The Bangladesh government is unhappy with The Economist, the famed international weekly published out of London. More specifically, Bangladesh’s government seems to believe that The Economist has not practiced accurate or impartial reporting on two recent feature articles on Bangladesh, titled “Banged about” and “Hello, Delhi”. On June 14th, 2012, The Economist published a letter from the Bangladeshi government in response to these two articles.

            The letter was written by Syed Masud Mahmood Khundoker, Director General of the Ministry of Foreign Affairs in Bangladesh, in which he states: “We feel very sad to see a gradual deterioration of quality and objectivity in the articles…” The published letter also alleges that the articles are “biased” and ignore the achievements and improvements that Bangladesh had made. Khundoker proceeds to quote the assessment of none other than United Nations Secretary General Ban Ki-Moon, who in 2011 stated that Bangladesh is continuing to improve “public services, including sanitation and fresh water”. The letter defends Bangladesh’s government and the progress that they have made in the past three years. Ultimately the letter accuses The Economist of “poor journalism”.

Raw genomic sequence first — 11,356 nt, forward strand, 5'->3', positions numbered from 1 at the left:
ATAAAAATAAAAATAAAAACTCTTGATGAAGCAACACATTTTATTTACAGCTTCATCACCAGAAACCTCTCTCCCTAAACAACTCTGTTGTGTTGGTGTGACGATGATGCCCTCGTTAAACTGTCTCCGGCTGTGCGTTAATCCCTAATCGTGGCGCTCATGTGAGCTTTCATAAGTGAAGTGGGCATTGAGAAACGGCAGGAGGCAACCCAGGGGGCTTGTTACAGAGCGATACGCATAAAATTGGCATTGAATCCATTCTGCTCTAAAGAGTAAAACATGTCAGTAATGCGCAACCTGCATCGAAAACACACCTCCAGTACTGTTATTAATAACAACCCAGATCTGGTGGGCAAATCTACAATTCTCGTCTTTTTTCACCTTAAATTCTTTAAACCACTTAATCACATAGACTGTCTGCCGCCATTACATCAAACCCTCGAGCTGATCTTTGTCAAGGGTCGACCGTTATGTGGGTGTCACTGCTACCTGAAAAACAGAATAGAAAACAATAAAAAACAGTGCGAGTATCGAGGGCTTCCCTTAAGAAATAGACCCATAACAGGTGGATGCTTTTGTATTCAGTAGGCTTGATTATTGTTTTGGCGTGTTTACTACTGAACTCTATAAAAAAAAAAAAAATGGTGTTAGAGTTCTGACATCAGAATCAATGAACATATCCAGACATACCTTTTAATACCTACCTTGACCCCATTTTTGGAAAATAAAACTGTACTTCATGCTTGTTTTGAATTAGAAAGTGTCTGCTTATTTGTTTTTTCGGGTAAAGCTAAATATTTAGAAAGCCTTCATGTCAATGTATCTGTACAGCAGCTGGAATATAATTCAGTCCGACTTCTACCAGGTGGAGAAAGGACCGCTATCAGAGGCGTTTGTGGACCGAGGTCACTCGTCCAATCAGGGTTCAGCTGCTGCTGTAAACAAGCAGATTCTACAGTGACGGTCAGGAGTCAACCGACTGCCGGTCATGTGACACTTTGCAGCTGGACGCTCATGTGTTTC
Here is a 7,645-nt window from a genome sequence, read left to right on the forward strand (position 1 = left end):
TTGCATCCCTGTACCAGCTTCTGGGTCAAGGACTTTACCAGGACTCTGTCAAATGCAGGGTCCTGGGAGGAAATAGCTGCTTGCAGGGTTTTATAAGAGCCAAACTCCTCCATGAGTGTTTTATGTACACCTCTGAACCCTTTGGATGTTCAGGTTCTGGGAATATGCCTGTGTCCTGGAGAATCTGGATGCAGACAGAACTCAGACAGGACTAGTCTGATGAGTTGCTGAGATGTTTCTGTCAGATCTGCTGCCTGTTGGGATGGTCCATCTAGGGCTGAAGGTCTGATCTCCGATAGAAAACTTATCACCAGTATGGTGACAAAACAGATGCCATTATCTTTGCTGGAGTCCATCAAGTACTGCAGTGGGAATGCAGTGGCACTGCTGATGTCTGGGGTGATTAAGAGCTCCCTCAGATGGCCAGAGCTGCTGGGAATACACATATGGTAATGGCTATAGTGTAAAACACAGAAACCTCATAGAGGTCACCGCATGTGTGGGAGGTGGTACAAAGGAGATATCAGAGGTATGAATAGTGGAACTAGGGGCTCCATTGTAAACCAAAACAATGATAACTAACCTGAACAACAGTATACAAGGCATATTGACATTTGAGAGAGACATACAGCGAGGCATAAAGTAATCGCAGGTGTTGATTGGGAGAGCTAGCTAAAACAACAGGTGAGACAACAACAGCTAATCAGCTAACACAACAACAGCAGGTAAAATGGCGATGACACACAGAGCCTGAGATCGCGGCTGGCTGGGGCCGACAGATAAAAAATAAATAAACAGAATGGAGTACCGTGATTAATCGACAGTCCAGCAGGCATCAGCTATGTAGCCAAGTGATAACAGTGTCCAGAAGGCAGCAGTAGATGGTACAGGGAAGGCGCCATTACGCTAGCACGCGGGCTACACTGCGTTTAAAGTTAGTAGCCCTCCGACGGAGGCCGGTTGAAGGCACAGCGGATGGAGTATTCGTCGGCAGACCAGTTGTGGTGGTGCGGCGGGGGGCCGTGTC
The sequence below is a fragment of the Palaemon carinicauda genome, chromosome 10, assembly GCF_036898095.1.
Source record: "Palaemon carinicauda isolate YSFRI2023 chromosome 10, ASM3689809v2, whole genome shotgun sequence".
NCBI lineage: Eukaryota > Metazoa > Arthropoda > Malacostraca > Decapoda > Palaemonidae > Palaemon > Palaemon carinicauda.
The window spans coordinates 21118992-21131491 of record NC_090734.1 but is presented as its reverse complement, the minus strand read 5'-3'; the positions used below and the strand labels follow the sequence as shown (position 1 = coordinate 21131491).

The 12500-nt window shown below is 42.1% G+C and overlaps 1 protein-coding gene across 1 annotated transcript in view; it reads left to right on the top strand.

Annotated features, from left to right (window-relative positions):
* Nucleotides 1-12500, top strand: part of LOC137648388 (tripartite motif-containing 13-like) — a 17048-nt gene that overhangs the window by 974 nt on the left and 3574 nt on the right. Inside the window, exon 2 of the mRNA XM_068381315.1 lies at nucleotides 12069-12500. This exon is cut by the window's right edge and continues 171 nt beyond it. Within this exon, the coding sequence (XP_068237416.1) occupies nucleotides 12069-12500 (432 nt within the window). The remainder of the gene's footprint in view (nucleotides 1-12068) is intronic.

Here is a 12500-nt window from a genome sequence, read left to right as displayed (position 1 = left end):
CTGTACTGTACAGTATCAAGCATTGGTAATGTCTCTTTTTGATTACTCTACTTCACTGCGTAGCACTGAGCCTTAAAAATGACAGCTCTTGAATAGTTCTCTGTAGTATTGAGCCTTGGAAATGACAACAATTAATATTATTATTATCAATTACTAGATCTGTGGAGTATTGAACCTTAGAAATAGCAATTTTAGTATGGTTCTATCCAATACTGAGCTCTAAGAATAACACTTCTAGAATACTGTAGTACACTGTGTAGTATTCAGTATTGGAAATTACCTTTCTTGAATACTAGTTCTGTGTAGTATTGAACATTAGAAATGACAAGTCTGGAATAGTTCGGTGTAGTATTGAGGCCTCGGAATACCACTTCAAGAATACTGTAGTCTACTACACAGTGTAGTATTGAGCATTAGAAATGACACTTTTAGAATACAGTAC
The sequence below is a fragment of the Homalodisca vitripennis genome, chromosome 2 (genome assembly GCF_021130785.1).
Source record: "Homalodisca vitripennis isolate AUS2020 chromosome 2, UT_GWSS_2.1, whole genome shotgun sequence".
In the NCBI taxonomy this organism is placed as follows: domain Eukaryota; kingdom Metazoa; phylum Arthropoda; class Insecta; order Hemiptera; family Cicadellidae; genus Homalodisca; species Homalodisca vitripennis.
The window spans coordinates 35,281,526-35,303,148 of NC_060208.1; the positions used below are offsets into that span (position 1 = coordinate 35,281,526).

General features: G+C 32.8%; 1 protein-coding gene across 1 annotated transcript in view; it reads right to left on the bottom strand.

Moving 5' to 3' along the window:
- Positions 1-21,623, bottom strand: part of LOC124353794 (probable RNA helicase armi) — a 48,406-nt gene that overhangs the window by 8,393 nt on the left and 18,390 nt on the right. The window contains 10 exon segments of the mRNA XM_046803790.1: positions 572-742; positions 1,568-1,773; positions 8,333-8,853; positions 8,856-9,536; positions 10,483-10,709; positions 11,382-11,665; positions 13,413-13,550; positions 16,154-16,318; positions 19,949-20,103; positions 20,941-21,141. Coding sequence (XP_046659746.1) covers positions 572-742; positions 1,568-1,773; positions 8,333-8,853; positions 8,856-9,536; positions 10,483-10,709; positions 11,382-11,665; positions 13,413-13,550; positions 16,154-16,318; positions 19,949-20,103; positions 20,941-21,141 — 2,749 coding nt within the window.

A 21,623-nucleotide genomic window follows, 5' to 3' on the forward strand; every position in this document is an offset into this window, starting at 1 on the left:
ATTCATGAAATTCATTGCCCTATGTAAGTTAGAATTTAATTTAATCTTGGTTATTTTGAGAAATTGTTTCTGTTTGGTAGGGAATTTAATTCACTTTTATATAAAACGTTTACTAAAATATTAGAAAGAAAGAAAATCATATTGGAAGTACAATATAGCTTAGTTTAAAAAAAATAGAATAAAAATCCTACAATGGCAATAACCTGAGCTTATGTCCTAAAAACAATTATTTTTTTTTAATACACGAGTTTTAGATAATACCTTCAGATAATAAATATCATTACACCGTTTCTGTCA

The Economist simply responded by publishing the letter from the Bangladeshi government, allowing readers to make their own conclusion and decide who is in the right.

That seems to ASIA MEDIA the right way to handle it. It makes no sense for a well-respected magazine to get down in the gutter with a government spokesman and kick-start a debate.  In general, though, governments generally loses arguments with media they cannot control, especially when they publish the truth.

See: http://www.economist.com/blogs/newsbook/2012/06/our-articles-bangladesh

 

 

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